Pfizer has recalled some migraine medications over concerns they contain bacteria.

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There’s been a recall of certain batches of migraine medication. Getty Images

Pfizer, Inc. has recalled a batch of migraine medications over concerns the pills may be contaminated with two kinds of harmful bacteria.

The company issued the recall of eletriptan hydrobromide (RELPAX) last Thursday, noting that the affected lots may contain the microorganisms genus Pseudomonas and Burkholderia.

There have been no reports of illness or injury so far, but people with the affected medications should return them to their pharmacy immediately.

If ingested, both of the bacteria have the potential to cause several types of severe infections — especially in those with weakened immune systems.

“Individuals who consume oral products contaminated with microorganisms are at risk of bacterial dissemination from the gut to the bloodstream potentially resulting in serious, life-threatening infections. In addition, there is risk of temporary gastrointestinal distress without serious infection,” Pfizer stated in a post on the Food and Drug Administration (FDA) website.

The medications were widely distributed across the country to several hospitals, wholesalers, retailers, and healthcare providers in June and July.

The affected products, which have an expiration date of February 2022, include:

  • lot number AR5407, carton containing one blister card with six 40 milligram (mg) tablets
  • lot number CD4565, carton containing two blister cards with six 40 mg tablets each

Pfizer has already notified all of its direct customers about the recall via a letter with details about how to get a reimbursement.

Anyone with the lots should stop using them immediately. In addition, any providers with the pills should stop distributing them and inform their customers about the potential contamination.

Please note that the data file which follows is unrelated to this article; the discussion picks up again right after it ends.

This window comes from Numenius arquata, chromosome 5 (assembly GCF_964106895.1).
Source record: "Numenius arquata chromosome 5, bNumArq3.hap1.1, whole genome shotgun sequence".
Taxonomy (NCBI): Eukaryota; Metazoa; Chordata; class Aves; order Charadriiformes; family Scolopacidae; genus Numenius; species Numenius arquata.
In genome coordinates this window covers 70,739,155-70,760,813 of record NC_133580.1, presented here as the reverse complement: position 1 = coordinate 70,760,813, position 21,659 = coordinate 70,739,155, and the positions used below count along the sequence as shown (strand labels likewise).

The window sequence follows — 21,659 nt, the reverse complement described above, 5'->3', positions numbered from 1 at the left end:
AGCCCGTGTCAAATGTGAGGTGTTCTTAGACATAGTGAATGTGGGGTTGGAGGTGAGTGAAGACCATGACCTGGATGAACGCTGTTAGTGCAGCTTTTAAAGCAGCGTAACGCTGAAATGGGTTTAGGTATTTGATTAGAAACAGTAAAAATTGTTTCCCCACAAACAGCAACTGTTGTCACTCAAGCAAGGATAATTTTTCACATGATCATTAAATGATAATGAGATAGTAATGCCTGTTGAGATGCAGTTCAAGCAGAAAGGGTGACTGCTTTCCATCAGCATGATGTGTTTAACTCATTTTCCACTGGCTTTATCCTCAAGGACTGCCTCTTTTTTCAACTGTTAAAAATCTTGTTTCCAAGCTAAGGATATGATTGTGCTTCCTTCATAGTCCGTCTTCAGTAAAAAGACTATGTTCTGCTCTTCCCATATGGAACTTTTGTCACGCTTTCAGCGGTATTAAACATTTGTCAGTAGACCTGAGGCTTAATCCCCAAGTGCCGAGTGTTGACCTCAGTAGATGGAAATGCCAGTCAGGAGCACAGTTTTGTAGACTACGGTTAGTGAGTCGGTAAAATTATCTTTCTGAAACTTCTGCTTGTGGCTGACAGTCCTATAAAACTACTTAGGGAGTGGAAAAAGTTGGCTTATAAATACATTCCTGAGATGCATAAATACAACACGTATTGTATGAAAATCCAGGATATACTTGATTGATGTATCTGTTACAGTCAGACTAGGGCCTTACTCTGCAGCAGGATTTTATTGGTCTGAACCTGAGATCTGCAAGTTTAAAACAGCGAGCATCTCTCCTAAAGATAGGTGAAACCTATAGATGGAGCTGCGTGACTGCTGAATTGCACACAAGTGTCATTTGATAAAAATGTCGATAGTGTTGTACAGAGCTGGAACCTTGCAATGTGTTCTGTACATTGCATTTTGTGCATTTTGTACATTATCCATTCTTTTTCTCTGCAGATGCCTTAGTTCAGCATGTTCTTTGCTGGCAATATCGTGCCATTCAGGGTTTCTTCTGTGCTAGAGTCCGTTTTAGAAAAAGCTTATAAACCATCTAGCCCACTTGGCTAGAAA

“Pharmacies need to be aware of these recalls and immediately call the patients that obtained those medications from the recalled patches,” Dr. Medhat Mikhael, a pain management specialist and medical director of the non-operative program at the Spine Health Center at MemorialCare Orange Coast Medical Center in Long Beach, California, told Healthline.

As long as the contamination is detected and addressed early enough, an outbreak can be avoided, Mikhael said.

In general, the risk of illness or serious infection is fairly low in healthy people.

If a healthy person were to become sick after ingesting the pills, they’d likely experience milder symptoms, including gastrointestinal upset, diarrhea, and nausea.

However, those with compromised immune systems — such as those taking chemotherapy or people with cystic fibrosis — have the greatest risk if exposed to either genus Pseudomonas or Burkholderia, as they can experience life-threatening infections.

“Both of these bacterial groups are readily found in the environment and have the potential to cause a variety of infections that range from bloodstream infections to skin infections to lung infections,” said Dr. Amesh Adalja, an infectious diseases physician and senior scholar at the Johns Hopkins University Center for Health Security in Baltimore.

According to Adalja, respiratory infections have typically been the most common type of infection to occur with these types of bacteria.

If you have the affected medications, the first thing to do is return it to your pharmacy or call Stericycle Inc. at 877-225-9750 for more information on how to return them and get reimbursed.

If you consumed the pills, contact your healthcare provider immediately. They can prescribe antibiotics if need be along with a safe batch of migraine pills.

“Patients who are prescribed the medication that has been recalled should talk to their doctor about getting a new prescription — the recall is only for certain lots, so patients should be able to get replacement pills,” Adalja said.

Lastly, be sure to report your symptoms to the FDA’s MedWatch Adverse Event Reporting program, so the FDA can continue to monitor the situation.

Although bacterial contaminations such as this are very rare, knowing how and why these microorganisms ended up in the medications is vital in preventing future outbreaks from occurring.

Pfizer, Inc. has recalled two lots of RELPAX, a migraine medication for adults, over concerns it may be contaminated with two types of harmful bacteria.

While the risk of illness is low in healthy adults, the microorganisms — genus Pseudomonas and Burkholderia — can cause serious, life-threatening infections in immunosuppressed people. Those who have the affected medications should return them to a pharmacy and contact their healthcare provider immediately.